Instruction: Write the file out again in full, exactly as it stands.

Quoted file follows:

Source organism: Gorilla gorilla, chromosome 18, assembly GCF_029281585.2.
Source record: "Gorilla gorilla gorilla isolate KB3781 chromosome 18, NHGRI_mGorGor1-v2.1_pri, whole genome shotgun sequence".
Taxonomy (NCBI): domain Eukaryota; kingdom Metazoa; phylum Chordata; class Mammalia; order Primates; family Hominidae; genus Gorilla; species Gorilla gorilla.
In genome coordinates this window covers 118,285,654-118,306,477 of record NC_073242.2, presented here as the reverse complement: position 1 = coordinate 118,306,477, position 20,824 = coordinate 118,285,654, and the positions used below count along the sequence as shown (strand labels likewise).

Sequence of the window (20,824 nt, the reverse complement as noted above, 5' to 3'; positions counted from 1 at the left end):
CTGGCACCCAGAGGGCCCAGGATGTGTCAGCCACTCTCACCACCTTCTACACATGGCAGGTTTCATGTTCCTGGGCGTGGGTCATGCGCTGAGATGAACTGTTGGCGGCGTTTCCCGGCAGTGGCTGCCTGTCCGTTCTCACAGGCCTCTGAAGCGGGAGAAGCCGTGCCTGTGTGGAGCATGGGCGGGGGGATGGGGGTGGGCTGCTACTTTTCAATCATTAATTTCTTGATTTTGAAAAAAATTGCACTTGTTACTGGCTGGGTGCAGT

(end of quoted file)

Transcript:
Source organism: Gorilla gorilla, chromosome 18, assembly GCF_029281585.2.
Source record: "Gorilla gorilla gorilla isolate KB3781 chromosome 18, NHGRI_mGorGor1-v2.1_pri, whole genome shotgun sequence".
Taxonomy (NCBI): domain Eukaryota; kingdom Metazoa; phylum Chordata; class Mammalia; order Primates; family Hominidae; genus Gorilla; species Gorilla gorilla.
In genome coordinates this window covers 118,285,654-118,306,477 of record NC_073242.2, presented here as the reverse complement: position 1 = coordinate 118,306,477, position 20,824 = coordinate 118,285,654, and the positions used below count along the sequence as shown (strand labels likewise).

Sequence of the window (20,824 nt, the reverse complement as noted above, 5' to 3'; positions counted from 1 at the left end):
CTGGCACCCAGAGGGCCCAGGATGTGTCAGCCACTCTCACCACCTTCTACACATGGCAGGTTTCATGTTCCTGGGCGTGGGTCATGCGCTGAGATGAACTGTTGGCGGCGTTTCCCGGCAGTGGCTGCCTGTCCGTTCTCACAGGCCTCTGAAGCGGGAGAAGCCGTGCCTGTGTGGAGCATGGGCGGGGGGATGGGGGTGGGCTGCTACTTTTCAATCATTAATTTCTTGATTTTGAAAAAAATTGCACTTGTTACTGGCTGGGTGCAGT